By: Edwin Fuller
Founder and President of Laguna Strategic Advisors

Over the next decade, the World Travel & Tourism Council (WTTC) predicts Asia’s travel and tourism industry will grow by more than 6% each year—the fastest expansion rate of any region in the world.  By 2020, Asian travelers will account for nearly one-half of all global tourism expenditures and out of the 70 million new jobs the industry will create globally in the next 10 years, about two-thirds (47 million) will be in Asia.

This is a big deal because the numbers are huge.  Just last year, for the first time, more than one billion people in the world crossed their national borders to travel and a large portion of these travelers were Asian.

Here, in the United States, we are expected to welcome a record number of global visitors this year, 69.6 million, and a similar growth pattern of about 4% is expected to continue each year through 2018 when the U.S. Commerce Department predicts that 84.6 million travelers will visit the country from abroad.

In 2012, four out of the top 15 countries accounting for the 67 million international visitors who came to the United States were from Asia.  They were in fourth place, Japan (3.7 million, up 13.8% vs. 2011); seventh place, China (1.5 million, up 35.3% vs. 2011); ninth place, South Korea (1.3 million, up 9.3% vs. 2011) and in 12th place, India (720,000, up 9.2% vs. 2011).

By 2020, WTTC predicts two out of every five travelers globally will be from Asia.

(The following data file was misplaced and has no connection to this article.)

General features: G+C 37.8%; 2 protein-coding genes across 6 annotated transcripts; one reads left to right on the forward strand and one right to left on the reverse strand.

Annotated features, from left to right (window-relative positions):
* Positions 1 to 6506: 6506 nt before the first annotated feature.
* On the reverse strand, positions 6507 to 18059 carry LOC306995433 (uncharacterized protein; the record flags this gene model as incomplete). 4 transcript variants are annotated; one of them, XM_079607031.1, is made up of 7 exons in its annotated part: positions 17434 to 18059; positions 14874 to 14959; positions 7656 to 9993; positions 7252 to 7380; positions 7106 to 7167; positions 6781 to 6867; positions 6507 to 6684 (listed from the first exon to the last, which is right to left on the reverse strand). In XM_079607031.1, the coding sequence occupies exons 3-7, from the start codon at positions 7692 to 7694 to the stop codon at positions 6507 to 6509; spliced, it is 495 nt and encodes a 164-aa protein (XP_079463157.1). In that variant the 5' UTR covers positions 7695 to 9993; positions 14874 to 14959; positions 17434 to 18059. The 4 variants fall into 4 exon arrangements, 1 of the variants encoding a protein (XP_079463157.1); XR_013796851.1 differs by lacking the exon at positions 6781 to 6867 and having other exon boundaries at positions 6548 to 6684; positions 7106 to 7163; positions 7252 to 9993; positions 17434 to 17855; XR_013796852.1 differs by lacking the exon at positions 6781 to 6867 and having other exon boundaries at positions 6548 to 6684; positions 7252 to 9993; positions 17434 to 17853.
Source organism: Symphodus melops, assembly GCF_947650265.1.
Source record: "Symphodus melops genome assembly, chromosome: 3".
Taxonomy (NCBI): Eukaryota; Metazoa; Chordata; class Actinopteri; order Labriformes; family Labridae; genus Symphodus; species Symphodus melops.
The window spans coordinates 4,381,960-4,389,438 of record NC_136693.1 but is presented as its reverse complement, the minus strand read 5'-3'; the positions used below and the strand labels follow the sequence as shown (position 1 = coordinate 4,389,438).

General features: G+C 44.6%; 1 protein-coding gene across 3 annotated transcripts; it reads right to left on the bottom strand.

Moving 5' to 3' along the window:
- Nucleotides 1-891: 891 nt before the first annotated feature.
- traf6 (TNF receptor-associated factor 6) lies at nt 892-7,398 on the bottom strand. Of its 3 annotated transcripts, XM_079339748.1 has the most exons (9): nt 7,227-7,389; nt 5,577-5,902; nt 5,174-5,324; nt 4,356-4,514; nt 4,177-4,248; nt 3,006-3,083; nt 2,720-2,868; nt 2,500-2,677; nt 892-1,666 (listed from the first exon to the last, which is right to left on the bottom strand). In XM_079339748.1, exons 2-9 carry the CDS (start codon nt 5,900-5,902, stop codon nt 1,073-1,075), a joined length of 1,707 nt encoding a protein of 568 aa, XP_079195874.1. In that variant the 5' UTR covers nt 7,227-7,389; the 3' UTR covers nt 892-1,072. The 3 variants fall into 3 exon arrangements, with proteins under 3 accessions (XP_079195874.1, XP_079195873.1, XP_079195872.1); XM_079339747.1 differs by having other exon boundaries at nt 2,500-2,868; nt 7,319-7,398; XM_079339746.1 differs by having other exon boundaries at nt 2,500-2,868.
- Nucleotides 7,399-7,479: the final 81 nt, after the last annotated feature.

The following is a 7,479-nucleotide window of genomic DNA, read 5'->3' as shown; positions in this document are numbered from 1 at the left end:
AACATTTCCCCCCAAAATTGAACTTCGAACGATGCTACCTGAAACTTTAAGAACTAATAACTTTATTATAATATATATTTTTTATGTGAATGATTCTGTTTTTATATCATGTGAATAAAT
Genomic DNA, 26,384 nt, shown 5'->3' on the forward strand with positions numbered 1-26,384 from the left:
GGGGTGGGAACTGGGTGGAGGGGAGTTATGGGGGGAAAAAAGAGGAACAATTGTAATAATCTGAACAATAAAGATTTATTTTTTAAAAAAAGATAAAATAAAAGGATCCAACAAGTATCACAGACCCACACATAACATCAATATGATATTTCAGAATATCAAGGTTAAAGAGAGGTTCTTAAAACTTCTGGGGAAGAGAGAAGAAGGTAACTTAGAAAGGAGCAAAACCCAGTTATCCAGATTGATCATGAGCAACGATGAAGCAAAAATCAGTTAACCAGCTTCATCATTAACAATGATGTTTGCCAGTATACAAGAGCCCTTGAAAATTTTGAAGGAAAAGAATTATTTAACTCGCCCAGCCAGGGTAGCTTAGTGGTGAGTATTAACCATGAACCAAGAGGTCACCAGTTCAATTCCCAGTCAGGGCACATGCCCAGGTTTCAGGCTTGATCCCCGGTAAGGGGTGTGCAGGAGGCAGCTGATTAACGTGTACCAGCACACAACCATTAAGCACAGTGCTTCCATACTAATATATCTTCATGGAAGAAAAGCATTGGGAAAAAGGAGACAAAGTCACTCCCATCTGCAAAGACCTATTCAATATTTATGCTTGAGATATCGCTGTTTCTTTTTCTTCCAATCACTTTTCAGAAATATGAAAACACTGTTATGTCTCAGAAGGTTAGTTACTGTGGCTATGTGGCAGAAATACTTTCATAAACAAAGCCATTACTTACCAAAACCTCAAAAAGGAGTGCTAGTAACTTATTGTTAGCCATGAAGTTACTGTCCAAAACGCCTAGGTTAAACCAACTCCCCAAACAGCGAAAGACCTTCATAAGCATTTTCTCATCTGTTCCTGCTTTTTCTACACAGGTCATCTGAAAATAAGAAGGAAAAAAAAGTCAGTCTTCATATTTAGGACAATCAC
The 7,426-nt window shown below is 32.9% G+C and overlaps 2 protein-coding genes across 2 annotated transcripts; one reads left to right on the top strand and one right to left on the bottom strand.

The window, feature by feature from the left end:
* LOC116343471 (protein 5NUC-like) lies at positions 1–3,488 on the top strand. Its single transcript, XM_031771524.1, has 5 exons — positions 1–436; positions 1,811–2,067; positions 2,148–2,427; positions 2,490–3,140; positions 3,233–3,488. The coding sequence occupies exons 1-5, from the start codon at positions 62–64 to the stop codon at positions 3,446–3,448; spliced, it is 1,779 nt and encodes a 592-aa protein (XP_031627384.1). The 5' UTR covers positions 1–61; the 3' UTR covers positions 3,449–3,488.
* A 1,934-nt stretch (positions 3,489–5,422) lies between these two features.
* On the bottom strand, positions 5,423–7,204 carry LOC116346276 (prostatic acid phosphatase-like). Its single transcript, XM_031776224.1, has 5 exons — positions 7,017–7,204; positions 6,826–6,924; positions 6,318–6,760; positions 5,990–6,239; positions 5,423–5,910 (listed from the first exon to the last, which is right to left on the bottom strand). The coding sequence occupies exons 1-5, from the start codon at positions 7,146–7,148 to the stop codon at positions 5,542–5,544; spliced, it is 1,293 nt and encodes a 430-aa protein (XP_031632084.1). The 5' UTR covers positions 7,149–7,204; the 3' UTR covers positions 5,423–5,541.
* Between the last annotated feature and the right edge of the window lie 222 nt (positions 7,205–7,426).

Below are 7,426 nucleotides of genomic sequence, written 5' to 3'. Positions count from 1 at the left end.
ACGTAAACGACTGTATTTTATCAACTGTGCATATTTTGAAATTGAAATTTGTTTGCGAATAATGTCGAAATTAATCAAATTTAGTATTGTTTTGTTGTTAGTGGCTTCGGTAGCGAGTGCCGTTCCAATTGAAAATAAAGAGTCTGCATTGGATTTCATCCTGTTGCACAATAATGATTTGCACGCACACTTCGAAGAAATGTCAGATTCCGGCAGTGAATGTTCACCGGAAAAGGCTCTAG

While Asia’s skyrocketing tourism growth—both as a receptor of international tourism and as the world’s largest cohort of global travelers–will continue to be centered in China, India and Southeast Asia and virtually all the Asian countries are participating.  It is the result of national pro-tourism policies locally throughout the region and the region’s rapidly emerging middle class—it’s estimated that China and India together now have about three billion people with the financial where-with-all to travel.

Today, much of Asia’s tourism tends to focus intra-regionally and domestically.  Increasingly, however, these travelers are venturing far afield to the “hot” spots ofEurope, Africa and the Americas.  Here in California, for those of us who make our living in the tourism and hospitality industry, China is poised to become our primary international tourism market.  Last year, Chinese visitors to our state spent $2 billion and everyone is taking notice.

With such phenomenal growth underway, a massive transformation is taking place in the global travel and tourism industry, not only in who is traveling but how to best serve these new travelers.

We must all grapple with how to understand what these new travelers want and how we can better meet their interests and needs.  Our facilities, services and signage need to better reflect how these new visitors are accustomed to using similar facilities and how they usually communicate.  Our global tourism infrastructure needs to be strengthened so that the waves of new tourists coming our way won’t overwhelm the attractions and events that caught their interest in the first place.  We need to better sensitize ourselves to the cultural nuances and understandings that can make the difference between simply visiting a destination and feeling truly welcomed by the local community while there.  Lastly, we’ve got to find and train people-oriented members for our service teams—people who will go that extra mile with a smile and a lot of heart.

Travel and tourism is a people-to-people business.  It can have a positive effect on the social, cultural, educational and economic fabric of the host country and the international visitor and to international relations in the broadest sense.  Often, what you think of the world depends on what you see and experience—let’s all work to ensure the experience is positive.


Originally posted on Forbes